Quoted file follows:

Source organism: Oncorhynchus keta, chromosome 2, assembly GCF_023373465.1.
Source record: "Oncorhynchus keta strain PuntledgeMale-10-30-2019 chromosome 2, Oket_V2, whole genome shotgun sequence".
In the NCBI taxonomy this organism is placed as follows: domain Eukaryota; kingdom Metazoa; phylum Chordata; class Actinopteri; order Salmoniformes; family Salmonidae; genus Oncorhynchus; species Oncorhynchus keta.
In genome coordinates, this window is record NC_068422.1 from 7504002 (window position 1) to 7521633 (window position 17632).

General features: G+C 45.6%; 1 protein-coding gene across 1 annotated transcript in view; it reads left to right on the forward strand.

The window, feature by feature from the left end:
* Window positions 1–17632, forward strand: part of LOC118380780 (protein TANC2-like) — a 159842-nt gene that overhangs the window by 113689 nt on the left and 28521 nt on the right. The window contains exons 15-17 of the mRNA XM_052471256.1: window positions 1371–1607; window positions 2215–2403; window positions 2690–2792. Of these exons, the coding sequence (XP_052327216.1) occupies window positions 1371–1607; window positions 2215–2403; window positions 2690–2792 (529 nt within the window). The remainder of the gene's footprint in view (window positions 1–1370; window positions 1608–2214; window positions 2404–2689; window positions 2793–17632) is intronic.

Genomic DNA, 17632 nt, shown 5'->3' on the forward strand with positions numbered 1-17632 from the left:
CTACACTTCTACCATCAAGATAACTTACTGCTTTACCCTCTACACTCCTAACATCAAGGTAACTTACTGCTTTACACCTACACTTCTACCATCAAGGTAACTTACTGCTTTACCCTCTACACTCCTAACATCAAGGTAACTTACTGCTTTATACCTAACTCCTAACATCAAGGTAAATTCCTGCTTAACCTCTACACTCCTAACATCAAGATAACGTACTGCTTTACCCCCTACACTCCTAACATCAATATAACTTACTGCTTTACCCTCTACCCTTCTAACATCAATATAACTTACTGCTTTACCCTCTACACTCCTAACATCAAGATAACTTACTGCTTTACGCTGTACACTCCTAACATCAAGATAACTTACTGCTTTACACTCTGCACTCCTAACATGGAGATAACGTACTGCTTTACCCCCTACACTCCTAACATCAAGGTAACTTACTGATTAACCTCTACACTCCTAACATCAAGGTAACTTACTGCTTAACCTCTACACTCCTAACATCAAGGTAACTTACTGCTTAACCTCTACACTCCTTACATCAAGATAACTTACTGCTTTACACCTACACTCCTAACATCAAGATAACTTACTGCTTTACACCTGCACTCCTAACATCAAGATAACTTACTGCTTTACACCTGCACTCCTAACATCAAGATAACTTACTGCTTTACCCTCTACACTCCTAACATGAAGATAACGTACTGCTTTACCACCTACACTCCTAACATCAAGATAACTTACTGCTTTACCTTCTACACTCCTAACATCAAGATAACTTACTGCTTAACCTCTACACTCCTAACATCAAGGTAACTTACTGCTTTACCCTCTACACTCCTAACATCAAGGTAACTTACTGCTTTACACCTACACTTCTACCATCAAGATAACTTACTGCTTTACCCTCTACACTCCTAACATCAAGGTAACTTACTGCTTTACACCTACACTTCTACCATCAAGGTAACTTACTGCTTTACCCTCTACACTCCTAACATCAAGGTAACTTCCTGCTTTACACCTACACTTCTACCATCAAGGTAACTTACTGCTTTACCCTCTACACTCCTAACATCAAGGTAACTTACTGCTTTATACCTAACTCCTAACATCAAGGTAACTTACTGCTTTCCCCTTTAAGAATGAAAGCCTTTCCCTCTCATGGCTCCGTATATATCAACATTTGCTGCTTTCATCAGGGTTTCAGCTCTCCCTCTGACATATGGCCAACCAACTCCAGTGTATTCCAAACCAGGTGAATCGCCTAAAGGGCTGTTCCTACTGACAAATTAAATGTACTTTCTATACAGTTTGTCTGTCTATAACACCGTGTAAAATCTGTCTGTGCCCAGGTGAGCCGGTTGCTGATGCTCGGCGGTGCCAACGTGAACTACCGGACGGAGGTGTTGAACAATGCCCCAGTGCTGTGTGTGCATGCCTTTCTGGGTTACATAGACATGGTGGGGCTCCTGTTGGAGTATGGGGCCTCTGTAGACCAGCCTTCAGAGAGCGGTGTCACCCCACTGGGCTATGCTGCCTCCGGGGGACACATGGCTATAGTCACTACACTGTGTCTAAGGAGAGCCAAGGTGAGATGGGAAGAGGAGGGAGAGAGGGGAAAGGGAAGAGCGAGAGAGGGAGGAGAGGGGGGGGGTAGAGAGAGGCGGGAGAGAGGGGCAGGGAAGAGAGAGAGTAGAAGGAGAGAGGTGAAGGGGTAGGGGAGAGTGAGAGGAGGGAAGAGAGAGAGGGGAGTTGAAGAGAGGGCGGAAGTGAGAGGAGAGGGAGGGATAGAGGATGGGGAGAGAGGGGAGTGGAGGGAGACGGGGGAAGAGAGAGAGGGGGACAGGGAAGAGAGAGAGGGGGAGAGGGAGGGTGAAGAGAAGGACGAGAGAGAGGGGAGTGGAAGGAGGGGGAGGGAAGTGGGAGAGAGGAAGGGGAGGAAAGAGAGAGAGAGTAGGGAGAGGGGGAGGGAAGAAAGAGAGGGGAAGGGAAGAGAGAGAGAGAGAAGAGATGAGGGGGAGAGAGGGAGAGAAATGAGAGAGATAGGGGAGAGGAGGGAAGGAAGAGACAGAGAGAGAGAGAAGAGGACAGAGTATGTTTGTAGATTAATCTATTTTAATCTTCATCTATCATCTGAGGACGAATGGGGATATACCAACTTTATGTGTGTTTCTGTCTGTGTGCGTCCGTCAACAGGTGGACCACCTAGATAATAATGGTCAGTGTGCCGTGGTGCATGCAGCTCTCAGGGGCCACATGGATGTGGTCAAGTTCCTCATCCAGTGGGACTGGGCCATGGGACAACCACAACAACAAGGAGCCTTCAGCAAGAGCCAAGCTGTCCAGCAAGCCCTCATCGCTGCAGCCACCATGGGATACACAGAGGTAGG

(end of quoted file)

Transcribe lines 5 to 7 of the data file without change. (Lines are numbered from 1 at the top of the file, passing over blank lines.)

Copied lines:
General features: G+C 45.6%; 1 protein-coding gene across 1 annotated transcript in view; it reads left to right on the forward strand.

The window, feature by feature from the left end:
* Window positions 1–17632, forward strand: part of LOC118380780 (protein TANC2-like) — a 159842-nt gene that overhangs the window by 113689 nt on the left and 28521 nt on the right. The window contains exons 15-17 of the mRNA XM_052471256.1: window positions 1371–1607; window positions 2215–2403; window positions 2690–2792. Of these exons, the coding sequence (XP_052327216.1) occupies window positions 1371–1607; window positions 2215–2403; window positions 2690–2792 (529 nt within the window). The remainder of the gene's footprint in view (window positions 1–1370; window positions 1608–2214; window positions 2404–2689; window positions 2793–17632) is intronic.